The mechanics of anger: how it happens
Understanding the ‘mechanics’ of your anger is the first step in mastering this mood. If we think
- It just happens to me - then we are powerless to do anything about it
- It’s me; it’s how I’ve always been - then we’ll never try to change
- I have a perfect right to be angry - then we’ll hang on to this alibi for not changing
- I wouldn’t be angry if it weren’t for them - then I’ll use this to justify my angry feelings and reactions
The following pages describe some common ways in which we get angry i.e. they provide some insight into how we get into angry moods. Of course, this list is not comprehensive – that would take be a very long list.
Anger: The ‘Shoulds’
One common way of setting yourself up to become angry is to have a version of how things should be and to continuously compare reality with your version – and then feel angry when reality gets it wrong!
As part of this process you have mental list of triggers against which you test reality and when reality gets it ‘wrong’ you feel angry. These triggers are situations that cause you to explode – or implode if you tend to suppress your anger.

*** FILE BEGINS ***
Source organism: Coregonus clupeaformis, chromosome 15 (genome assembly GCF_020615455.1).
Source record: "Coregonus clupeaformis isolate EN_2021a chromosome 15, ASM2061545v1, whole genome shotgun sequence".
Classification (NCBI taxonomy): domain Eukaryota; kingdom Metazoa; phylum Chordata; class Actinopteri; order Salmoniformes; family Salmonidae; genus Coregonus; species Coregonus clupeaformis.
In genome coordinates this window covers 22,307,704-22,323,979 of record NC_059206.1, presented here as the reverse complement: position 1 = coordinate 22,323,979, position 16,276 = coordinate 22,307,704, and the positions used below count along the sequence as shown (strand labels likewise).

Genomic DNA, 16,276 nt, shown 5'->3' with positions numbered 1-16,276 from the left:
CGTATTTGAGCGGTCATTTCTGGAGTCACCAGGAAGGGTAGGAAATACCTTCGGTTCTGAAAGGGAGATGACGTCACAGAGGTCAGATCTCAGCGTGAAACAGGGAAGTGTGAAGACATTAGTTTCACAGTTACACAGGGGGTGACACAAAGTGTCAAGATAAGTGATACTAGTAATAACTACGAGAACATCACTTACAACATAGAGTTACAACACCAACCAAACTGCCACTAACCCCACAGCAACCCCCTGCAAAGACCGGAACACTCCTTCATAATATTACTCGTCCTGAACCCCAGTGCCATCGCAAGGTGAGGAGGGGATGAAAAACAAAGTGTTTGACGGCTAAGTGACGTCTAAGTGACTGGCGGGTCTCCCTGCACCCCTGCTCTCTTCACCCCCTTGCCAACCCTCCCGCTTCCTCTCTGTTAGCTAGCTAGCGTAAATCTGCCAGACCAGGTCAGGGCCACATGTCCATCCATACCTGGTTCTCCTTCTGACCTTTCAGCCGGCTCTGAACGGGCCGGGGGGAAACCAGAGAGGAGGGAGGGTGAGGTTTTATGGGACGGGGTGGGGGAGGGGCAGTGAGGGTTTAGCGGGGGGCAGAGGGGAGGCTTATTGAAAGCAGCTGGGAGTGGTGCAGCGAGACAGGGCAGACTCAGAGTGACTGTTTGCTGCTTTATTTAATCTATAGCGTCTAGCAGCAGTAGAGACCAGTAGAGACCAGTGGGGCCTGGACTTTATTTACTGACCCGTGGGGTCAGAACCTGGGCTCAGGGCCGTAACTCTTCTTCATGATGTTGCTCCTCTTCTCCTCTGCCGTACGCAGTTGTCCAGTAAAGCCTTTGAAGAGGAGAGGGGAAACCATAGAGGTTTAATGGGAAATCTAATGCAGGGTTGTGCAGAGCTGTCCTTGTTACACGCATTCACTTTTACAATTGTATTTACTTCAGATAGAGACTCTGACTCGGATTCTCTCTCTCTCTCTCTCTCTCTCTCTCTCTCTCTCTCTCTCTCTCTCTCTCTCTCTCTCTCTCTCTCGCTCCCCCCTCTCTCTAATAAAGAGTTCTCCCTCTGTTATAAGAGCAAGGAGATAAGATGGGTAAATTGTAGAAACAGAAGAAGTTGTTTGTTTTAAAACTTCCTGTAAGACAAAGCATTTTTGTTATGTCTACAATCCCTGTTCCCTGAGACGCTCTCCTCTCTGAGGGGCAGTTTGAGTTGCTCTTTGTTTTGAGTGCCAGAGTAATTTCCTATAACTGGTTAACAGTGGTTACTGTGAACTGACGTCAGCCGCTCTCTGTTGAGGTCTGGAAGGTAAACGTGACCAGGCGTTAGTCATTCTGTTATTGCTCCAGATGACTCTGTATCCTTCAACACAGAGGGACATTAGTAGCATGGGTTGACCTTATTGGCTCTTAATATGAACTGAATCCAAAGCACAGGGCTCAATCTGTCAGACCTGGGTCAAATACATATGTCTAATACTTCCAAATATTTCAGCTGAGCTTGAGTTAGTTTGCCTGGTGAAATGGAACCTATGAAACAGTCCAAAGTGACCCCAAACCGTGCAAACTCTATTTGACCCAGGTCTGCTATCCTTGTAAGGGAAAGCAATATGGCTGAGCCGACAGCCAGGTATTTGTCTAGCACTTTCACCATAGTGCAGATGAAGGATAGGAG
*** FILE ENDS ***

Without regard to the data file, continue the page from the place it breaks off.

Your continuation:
Read more about the ‘Shoulds’ here.
Anger: Mind Reading
This often works alongside the ‘should’ habit. Not only do we get annoyed with what a person does or does not do – but we also get annoyed with what we perceive to be their intention in acting like they did.
Read more about Mind Reading here
Anger: “Collecting Straws”
In this way of making ourselves angry we look out for things to get annoyed about – and we then ‘link’ these so that the emotion accumulates until a quite insignificant event becomes ‘the straw that breaks the camels back’. Then we have a tantrum.
Read more about collecting straws here
Anger: Self Criticism
Where we give ourselves a really hard time – and push ourselves to meet unreasonably high standards.
Read more about Self Criticism here
Anger: Right or Happy
It’s sad when two people who love each other lose the plot and begin struggling to be ‘in the right’ rather than to be happy. Sad yet all-too-common when it becomes more important to get them to admit they were wrong than to say ‘let’s forget about ti – and move on’.
The truth about anger
Anger is just another mood or feeling. It occurs inside out skin – no-one gets in there and changes our brain cells – no-one can actually force to to feel angry any more than they can force you to feel happy or excited or to fal in love with them
So ‘they’ don’t make us angry. We make ourselves angry. But this is rarely deliberate – it’s the result of how we have always done things.
Our Anger pages
by Reg Connolly